As we were preparing to continue our session, Horgan gave me one hint about the nature of the clues he was uncovering in the Holmes Canon. He pointed out that The Memoirs of Sherlock Holmes begins with the story "Silver Blaze" and ends with "The Final Problem," in which Holmes and Professor Moriarty appear to fall to their doom in the Reichenbach Falls. In "Silver Blaze," the horse at the center of the tale wins the Wessex Cup. In "The Final Problem," Holmes and Moriarty engage in their death-match on "the lip" of the Falls -- a very unorthodox word for Doyle to choose. Horgan continued, "Now surely the pairing of 'cup' and 'lip' suggests to you the proverb that comes to us from the tale of Jason and the Argonauts, doesn't it?" I confessed my classical education was woefully inadequate to answer. "There's many a slip 'twixt cup and lip!" he supplied triumphantly, clearly expecting some sort of lightbulb to appear over my head.
Completely flummoxed, all I could do was smile idiotically.
I have reread the Holmes Canon twice since those days -- I was a slavering devotee as a boy, read the stories incessantly -- but have never been able to discern any sort of pattern to the stories, any hint that Doyle was up to some sort of cosmic deviousness.
In a fit of nostalgia a few weeks ago, I Googled Horgan's name to see what he was up to these days. Not only was I able to find him immediately, but I also found that he'd written a book about his Holmes "detective story" project, titled The Detection of Sherlock Holmes. There appears to exist in print only an audio-book version of it, narrated by Horgan himself, but I ordered it immediately, with trembling fingers. It's not often that you're given the opportunity to clear up a twenty-year-old mystery, and I leaped at the chance.
Frankly, I think you should too.
When the CD arrived, I transferred it posthaste into my iPod, and spent a deliriously happy week and a half listening to it during my commute. My enjoyment was perhaps more nuanced than most peoples' might be, as it mingled the immediate pleasure of the detective story with a breathtaking plunge back into my mid-twenties in 1984, when the world was young and Wonder Woman and I were falling deeply in love. Once when I discerned a page rustling along about 3:55 into Chapter Eight, I had to fight the urge to reach to my right, stop the tape and start Horgan back at the top of the graf.
So what exactly had Horgan found in the Holmes stories that led him to believe that Doyle had killed Holmes and brought him back in the greatest literary prank ever pulled? Remember that I said that Horgan was a scholar -- a renowned one -- of both A. C. Doyle and James Joyce? What he did was to apply the sort of close textual analysis to Doyle that you might bring to the work of Joyce. Without revealing too much -- you should enjoy the "detective story" as much as I did -- Horgan has discerned Irish Bardic patterns in character- and place-names, found veiled references to highly specific incidents from English history, identified parallels between the Holmes stories and classical literature, and woven them all together in a series of diagrammatic summaries that are as fascinating as they are baffling.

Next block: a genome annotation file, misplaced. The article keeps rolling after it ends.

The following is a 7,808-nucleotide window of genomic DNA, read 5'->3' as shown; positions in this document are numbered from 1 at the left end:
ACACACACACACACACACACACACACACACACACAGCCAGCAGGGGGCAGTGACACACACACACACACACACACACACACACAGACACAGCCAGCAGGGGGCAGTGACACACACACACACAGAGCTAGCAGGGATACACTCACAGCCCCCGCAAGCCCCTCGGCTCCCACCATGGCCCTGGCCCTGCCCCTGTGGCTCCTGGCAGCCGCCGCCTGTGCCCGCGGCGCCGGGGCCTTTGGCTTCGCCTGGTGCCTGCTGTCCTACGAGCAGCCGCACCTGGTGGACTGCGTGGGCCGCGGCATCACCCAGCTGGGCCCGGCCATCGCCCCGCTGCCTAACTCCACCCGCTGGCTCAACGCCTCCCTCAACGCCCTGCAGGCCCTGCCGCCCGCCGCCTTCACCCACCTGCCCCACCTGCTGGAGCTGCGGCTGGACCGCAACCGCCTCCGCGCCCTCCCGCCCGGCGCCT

To listen to Horgan's analysis is to swing violently between dismissiveness and grudging credulity. One moment you will find yourself pshaw-ing: "Oh, right! The housekeeper in "The Adventure of the Copper Beeches" is a stand-in for Helen of Troy!" But the next you find yourself wondering, "Now why the hell would Doyle have chosen exactly that word?"
The a-ha! moment for me was when Horgan brings up the pedigree of Professor Moriarty. Holmes says of him in "The Final Problem," "At the age of twenty-one he wrote a treatise on the Binomial Theorem, which has had a European vogue. On the strength of it, he won the Mathematical Chair at one of our smaller universities...." What had never occurred to me before, but now smacks me across the face, is that the Binomial Theorem, by 1893 when this story takes place, had been locked down by Sir Isaac Newton! There hadn't been anything new to say about it for two hundred years! Doyle was a very erudite man, a doctor of medicine, and would have known this! This strongly suggests that Doyle wanted us to think of other meanings of the word binomial, and this leads us into -- well. Don't want to spoil the surprise.
Horgan's book is way-up-in-your-head, so-erudite-it's-just-stupid, HyperMegaUltraColossal Brainiac fun. Go for it.